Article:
Canada does not rule out sending more soldiers to Europe

Canada could send more soldiers to Eastern Europe if the situation requires it, according to Minister Mélanie Joly.

Passing through the Citadel of Quebec to meet her counterparts from the Baltic countries, the Minister of Foreign Affairs recalled that 3,400 Canadian soldiers are “in reserve”, many of whom are based near Quebec.

“So if NATO needs a greater Canadian presence, we know that NATO has 3,400 soldiers at its disposal. And why this is relevant for people here in Quebec is that many of these soldiers come from [la base militaire de] Valcartier,” said Pretty.

According to the Canadian Armed Forces (CAF), 495 soldiers from Valcartier are currently deployed in Latvia and elsewhere in Europe as part of the “REASSURANCE” deterrence mission.

By the fall, most should be home and will be replaced by troops from other regiments to maintain the Canadian presence.

Important deployment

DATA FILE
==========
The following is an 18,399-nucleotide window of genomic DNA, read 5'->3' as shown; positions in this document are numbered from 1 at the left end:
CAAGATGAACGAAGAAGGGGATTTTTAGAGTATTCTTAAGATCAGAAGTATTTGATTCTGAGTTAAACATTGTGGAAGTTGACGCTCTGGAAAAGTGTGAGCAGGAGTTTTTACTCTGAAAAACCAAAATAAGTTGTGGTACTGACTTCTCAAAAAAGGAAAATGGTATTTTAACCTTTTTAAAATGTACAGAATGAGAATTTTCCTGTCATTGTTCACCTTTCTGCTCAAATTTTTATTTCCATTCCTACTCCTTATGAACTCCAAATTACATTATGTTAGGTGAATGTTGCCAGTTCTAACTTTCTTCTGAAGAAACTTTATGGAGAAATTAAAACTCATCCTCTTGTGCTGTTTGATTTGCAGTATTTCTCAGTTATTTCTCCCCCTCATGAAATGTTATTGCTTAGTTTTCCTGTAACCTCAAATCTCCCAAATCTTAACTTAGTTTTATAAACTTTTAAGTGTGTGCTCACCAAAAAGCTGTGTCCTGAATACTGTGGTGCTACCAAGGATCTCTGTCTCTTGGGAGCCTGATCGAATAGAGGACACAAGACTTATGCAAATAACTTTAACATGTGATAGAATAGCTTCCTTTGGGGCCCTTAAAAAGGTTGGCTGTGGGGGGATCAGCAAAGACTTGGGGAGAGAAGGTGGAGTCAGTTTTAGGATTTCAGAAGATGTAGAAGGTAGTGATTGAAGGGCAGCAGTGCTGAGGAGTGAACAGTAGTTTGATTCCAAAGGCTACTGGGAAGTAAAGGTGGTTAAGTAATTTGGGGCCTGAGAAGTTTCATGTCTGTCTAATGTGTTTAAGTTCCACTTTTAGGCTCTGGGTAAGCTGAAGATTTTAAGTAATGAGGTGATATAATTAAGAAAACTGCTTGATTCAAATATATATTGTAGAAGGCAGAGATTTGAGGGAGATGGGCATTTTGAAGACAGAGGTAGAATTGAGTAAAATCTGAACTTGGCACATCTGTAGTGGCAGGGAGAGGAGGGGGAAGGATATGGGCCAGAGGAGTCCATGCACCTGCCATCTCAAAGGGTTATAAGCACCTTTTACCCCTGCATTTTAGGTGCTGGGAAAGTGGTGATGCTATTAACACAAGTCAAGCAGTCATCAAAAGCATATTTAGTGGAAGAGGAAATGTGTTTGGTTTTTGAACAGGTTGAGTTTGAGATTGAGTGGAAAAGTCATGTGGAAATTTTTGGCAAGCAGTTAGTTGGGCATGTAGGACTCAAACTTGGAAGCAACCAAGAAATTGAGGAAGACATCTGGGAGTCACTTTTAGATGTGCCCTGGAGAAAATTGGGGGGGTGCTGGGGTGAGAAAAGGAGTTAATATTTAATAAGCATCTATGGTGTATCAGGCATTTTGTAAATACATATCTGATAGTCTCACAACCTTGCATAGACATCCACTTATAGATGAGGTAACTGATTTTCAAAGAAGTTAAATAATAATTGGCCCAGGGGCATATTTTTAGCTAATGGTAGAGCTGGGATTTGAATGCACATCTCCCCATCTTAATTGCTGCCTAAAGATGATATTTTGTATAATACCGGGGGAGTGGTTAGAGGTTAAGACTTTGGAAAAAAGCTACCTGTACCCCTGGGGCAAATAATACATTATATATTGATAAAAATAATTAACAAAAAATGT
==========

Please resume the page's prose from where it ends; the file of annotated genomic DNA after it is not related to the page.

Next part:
About 1,300 members of the (CAF) are on Latvian soil at present, which makes “REASSURANCE” the largest Canadian military deployment internationally at this time.

Latvian Foreign Ministry Parliamentary Secretary Zanda Kalniņa-Lukaševica stressed her people’s “gratitude” to Canada for their support.

“Russia’s aggression against Ukraine has radically changed the world situation,” she added.

The diplomats’ discussions focused on coordinating efforts to respond to the Russian invasion of Ukraine, ensure “collective security” and prevent energy and food crises arising from the conflict.

“We are also putting maximum pressure on the Putin regime by imposing severe sanctions on it and we are having an undeniable impact,” assured Pretty.

Chinese maneuvers worry

In another case, Minister Joly said she was “extremely concerned” by recent maneuvers by Chinese aircraft which, according to the Canadian army, would have endangered the safety of some of its crews.

“It’s definitely an issue that I’m going to raise because I’m extremely concerned about the issue,” said Joly, speaking of a “significant gesture”, but avoiding to qualify the whole thing as aggression.

The incidents reportedly took place between April 26 and May 26, 2022 as part of surveillance operations to prevent North Korea’s circumvention of international sanctions.

In some cases, the CAF says, patrol planes had to quickly alter their own course to avoid a potential collision.

Such “interactions” in international airspace are “increasingly frequent,” according to a CAF statement released Wednesday.

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